From May until early June where I live, the hedges and woodland edges are sudsy with elderflowers. This is an exciting time for those of us who enjoy a rummage in the hedgerows. Whether you’re more familiar with the European elder (Sambucus nigra) or the North American species (Sambucus canadensis), you can look forward to a dual harvest of edible flowers and berries wherever these grow. This is a truly generous shrub!
Although separated by an ocean, the two species are similar enough that they can be treated as one and the same by foragers on either side of the Atlantic. Both can be used to make drinks and desserts to swoon over – and swoon you might in the case of elderflower champagne!
Elder of either species is one of the easier wild shrubs to identify. The leaves are actually compound leaves, comprising of (usually) five to seven leaflets with serrated edges. The white flowers are borne in exuberant corymbs in early summer, followed by masses of black or purplish-black berries in late summer and autumn. The corky bark becomes fissured with age, which is most pronounced in the European elder.
The leaf shape and flower form of elder is very close that of the perennial weed ground elder, hence the similar names.
Once you’ve gathered a bag or basketful of your sweet-smelling elderflowers, it’s time to put them to good use. Elderflower cordial is a zingy and refreshing drink, perfect for slaking your thirst on a hot summer’s day. It’s straightforward to make, as this elderflower cordial recipe shows, and you can adjust the sweetness to suit your personal taste.
Elderflower cordial makes an excellent mixer for gin, vodka and sparkling white wines. Or go the whole hog and make elderflower champagne from scratch.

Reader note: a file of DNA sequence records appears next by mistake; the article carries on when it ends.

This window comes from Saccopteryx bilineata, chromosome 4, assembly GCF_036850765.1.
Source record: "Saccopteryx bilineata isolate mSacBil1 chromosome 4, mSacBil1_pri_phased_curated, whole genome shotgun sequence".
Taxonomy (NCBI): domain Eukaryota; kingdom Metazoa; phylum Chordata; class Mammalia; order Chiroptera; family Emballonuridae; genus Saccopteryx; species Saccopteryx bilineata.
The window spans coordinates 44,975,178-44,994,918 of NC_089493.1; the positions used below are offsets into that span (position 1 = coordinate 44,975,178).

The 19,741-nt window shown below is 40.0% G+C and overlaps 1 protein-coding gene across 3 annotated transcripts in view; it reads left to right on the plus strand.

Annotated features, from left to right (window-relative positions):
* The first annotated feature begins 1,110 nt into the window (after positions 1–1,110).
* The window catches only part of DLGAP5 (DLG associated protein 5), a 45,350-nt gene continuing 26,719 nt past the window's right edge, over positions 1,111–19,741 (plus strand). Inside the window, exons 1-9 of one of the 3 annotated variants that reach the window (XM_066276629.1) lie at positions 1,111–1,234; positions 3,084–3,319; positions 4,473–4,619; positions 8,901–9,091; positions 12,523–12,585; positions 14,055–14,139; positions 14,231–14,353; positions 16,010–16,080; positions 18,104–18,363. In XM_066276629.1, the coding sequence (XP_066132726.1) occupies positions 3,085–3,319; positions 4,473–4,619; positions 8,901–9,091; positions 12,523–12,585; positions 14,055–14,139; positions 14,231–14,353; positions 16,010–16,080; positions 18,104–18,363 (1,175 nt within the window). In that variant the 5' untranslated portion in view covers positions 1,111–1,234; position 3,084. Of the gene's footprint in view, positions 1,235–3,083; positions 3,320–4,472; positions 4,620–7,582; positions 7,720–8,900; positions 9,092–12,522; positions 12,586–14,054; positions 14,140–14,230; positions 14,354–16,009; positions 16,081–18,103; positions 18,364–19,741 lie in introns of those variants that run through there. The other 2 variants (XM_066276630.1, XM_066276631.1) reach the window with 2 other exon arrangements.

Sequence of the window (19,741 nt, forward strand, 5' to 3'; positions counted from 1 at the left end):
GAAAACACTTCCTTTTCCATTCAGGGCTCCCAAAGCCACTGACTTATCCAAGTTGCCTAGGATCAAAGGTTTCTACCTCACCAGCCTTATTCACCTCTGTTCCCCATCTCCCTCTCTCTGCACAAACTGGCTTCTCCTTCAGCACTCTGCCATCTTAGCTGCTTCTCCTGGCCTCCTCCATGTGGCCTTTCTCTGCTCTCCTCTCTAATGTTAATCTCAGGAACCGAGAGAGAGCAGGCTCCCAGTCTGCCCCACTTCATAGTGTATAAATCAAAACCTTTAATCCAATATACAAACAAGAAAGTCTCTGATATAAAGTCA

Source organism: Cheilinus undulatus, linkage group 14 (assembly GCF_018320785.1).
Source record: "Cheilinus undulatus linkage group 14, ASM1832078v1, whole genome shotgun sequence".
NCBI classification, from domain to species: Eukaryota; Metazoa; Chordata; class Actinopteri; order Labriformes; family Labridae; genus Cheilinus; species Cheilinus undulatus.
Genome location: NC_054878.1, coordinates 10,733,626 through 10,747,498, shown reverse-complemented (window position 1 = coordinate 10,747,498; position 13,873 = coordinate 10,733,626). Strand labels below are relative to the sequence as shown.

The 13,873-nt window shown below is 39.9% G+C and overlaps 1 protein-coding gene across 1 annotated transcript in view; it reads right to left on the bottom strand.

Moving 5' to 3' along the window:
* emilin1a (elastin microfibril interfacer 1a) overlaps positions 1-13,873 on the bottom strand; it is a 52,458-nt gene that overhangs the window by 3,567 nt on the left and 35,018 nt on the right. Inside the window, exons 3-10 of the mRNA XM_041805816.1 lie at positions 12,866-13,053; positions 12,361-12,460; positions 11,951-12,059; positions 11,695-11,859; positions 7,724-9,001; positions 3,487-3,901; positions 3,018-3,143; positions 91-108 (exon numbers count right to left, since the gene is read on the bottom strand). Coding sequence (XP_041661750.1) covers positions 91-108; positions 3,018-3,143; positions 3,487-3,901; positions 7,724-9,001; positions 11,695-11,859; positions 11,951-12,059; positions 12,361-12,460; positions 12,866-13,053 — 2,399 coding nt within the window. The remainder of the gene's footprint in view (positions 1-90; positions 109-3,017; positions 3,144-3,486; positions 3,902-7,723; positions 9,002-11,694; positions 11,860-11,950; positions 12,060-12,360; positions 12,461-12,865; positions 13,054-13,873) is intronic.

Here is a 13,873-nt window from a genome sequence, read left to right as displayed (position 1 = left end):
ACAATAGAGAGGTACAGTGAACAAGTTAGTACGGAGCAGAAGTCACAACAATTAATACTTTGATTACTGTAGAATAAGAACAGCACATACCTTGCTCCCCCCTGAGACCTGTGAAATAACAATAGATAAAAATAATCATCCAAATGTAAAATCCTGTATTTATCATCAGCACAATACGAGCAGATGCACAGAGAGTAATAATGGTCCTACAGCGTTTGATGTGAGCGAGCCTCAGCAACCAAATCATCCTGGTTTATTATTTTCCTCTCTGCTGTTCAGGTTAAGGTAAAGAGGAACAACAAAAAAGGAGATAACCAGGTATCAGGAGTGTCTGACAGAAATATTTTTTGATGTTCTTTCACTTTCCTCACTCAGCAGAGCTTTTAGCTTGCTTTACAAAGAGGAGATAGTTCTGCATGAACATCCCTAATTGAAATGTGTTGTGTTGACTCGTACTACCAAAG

Last year I discovered that blending the season’s first gooseberries with elderflower cordial makes truly irresistible gooseberry and elderflower fruit leathers. Next time I’ll try mixing it with gooseberry jam, which should prove just as delectable.
You could even try dipping the whole flowerheads in batter to make elderflower fritters, but don’t eat the stems or you risk a stomach ache.
Elderberry Drinks and Desserts
When harvesting elderflower, don’t be too greedy. Take only a few from each bush. The remaining flowers will then develop into sumptuous elderberries. The berries must be cooked before use. Make them into delicious concoctions such as elderberry jam, syrup, crumble, wine or a sloe gin-like liqueur.
Follow the forager’s code – don’t strip bushes bare of their berries. They’re an important food source for many fruit-eating birds in autumn, who will go on to help disseminate elder seeds through their droppings. This means more elder bushes, and more elderflowers and berries for animals and humans to enjoy in the future!
If you want to save yourself the time and trouble of hunting out elderflowers and berries, you’ll be happy to learn that these shrubs are easy to please in the garden too.
It’s said that to prevent evil spirits from gaining access to the house you should grow elder by the door, but for most gardeners elder is not well-behaved enough for this prime position. Even with annual pruning it will tend to form an undisciplined bush, throwing up suckers from the roots. It’s therefore best kept in an informal, out-of-the-way area of the garden where it can be allowed to grow to its full potential. It will tolerate most soils and partial shade, but is most productive in full sun.
Some cultivated varieties of elder can really add drama to an orchard or a wildlife corner, such as Sambucus nigra ‘Black Lace’, with its inky leaves and foamy pink flowers, or the golden-leaved Sambucus canadensis ‘Aurea’.
For a magical experience, try looking out for fairies underneath an elder tree on Midsummer’s Eve. Take care not to fall asleep however, as it’s said the fairies will carry you off if you do!